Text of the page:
“Underscoring the suspicions of Ward’s brotherhood toward the owners’ intentions was the fact that the Brush plan had been adopted while Ward and many other union leaders had been diverted overseas on a postseason all-star tour,” Burk wrote in his book published earlier this year. “Sponsored by the clever Spalding, the tour had taken the all-stars around the world to Honolulu, Australia, Egypt and Britain...”


Ward’s attempts to obtain a preseason conference with Spalding were rebuffed and a labor panel, with Spalding serving as spokesman, declined to negotiate with the brotherhood at a June meeting. On July 14, the 100th anniversary of the French Revolution, delegates from various chapters of the brotherhood met secretly at a New York hotel. “Ward talked about instituting a new league,” wrote Michael Gershman in “Diamonds,” “and introduced trolley mogul Albert Johnson of Cleveland, the league’s main financial backer.”

Brotherhood members declined to sign contracts for the following season and in November, Ward announced the formation of the Players’ National League of Baseball Clubs in which players and owners shared power and revenue under a 10-year charter. The new league included seven clubs in direct competition with existing NL teams, plus an eighth team located in Buffalo.

In New York, remarkably, the PL set up shop in Brotherhood Park, constructed underneath Coogan’s Bluff adjacent to the Polo Grounds. The new team also called itself the Giants. This created quite a scene on Opening Day when the teams scheduled simultaneous games.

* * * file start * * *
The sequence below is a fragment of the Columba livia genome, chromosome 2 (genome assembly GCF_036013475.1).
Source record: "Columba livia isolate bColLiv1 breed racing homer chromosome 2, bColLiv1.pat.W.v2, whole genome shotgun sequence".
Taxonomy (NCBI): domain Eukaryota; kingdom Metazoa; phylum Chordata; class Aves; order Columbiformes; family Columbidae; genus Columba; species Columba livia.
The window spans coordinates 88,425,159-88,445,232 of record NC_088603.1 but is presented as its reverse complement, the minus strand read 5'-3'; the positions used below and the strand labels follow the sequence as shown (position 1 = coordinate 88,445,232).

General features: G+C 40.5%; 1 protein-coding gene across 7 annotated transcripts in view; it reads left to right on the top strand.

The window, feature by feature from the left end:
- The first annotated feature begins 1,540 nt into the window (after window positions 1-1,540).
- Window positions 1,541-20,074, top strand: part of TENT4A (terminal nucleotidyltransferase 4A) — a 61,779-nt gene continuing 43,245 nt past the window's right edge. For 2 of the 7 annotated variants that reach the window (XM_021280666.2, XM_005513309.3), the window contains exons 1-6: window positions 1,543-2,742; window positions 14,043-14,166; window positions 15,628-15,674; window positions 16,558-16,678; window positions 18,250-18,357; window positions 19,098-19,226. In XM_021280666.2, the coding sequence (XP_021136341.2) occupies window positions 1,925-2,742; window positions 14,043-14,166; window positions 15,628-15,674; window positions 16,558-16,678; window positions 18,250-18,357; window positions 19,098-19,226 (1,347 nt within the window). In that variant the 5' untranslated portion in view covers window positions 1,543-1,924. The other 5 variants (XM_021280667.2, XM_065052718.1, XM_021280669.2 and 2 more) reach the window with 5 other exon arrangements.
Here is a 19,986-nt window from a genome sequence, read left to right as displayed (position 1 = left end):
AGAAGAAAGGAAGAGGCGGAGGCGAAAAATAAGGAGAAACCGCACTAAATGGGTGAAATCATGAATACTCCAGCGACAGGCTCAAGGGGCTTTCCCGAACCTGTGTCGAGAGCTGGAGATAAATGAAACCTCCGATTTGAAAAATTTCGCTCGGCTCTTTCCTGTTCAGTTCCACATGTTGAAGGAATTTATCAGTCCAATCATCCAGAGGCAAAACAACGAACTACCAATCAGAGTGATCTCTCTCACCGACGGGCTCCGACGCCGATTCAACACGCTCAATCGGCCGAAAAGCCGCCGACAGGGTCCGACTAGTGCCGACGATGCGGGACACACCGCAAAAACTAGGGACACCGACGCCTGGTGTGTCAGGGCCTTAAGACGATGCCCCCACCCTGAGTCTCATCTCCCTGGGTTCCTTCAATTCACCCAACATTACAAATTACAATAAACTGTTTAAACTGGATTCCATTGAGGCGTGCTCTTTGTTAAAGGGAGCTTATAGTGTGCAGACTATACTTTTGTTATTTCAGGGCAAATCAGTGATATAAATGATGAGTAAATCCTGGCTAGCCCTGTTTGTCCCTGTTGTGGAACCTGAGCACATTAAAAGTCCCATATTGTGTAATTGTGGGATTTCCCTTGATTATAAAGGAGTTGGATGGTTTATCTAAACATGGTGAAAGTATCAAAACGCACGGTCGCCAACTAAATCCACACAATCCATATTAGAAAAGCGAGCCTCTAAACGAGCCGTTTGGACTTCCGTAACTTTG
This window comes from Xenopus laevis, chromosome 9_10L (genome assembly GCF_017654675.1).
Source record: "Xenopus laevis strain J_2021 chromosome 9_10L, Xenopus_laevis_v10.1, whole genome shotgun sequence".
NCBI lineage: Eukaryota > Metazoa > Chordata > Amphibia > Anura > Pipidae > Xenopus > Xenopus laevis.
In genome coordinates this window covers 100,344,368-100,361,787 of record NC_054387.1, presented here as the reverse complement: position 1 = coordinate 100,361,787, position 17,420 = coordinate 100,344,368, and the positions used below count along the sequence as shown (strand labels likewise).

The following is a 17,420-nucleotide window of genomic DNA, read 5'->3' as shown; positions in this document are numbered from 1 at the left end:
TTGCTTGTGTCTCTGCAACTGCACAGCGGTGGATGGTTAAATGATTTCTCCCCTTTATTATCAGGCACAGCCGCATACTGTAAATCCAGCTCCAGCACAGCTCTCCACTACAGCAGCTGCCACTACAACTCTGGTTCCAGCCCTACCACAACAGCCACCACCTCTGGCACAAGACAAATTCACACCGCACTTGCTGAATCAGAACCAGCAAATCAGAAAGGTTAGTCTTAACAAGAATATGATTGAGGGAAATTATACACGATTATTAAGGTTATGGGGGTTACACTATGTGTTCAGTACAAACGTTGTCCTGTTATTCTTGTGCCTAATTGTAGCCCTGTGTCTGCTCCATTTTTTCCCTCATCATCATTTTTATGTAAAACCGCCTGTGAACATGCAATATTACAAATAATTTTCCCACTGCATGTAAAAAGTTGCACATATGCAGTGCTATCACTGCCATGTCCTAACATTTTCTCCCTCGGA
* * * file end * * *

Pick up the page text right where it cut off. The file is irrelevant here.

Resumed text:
“At 3:30 PM,” The Sporting News reported, “bands struck their first notes in both parks. A world title pennant went up the staff in each place. For one day, side by side, there were two champions of the world


Because most of the Giants’ stars had aligned themselves with the new league, the Players’ team attracted 12,113 fans to 4,644 for the established team. Before the season ended, the old Giants would need $80,000 from Spalding and three other NL owners to stay afloat. “Initially, the Players’ League outdrew its elder by as much as 50 percent,” according to the Baseball Hall of Fame 50th Anniversary Book. “Soon, however, both circuits, struggling to persuade customers of their staying power, started to paper the houses and wildly inflate figures.”

The National League was in trouble but the capitalists recruited by the players to underwrite their effort had no stomach for a fight. They persuaded Ward to negotiate for peace and a common circuit at the end of the season. Spalding represented the establishment.

“We had been playing two games all through -- baseball and bluff,” the owner was quoted in Gershman’s book. “At this stage, I put up the strongest play at the latter game I ever presented.” The players’ delegation conceded their league had lost a bundle, music to Spalding’s ears. “I informed the bearers that ‘unconditional surrender’ was the only possible solution ... To my surprise, the terms were greedily accepted.”

All the major players were accepted back with no reprisals nor incentives. Baseball survived and prospered for the next 100 years until another Chicago-based owner led the push for another salary cap against the wishes of a union whose members now are wealthy enough to bankroll their own league. Stay tuned.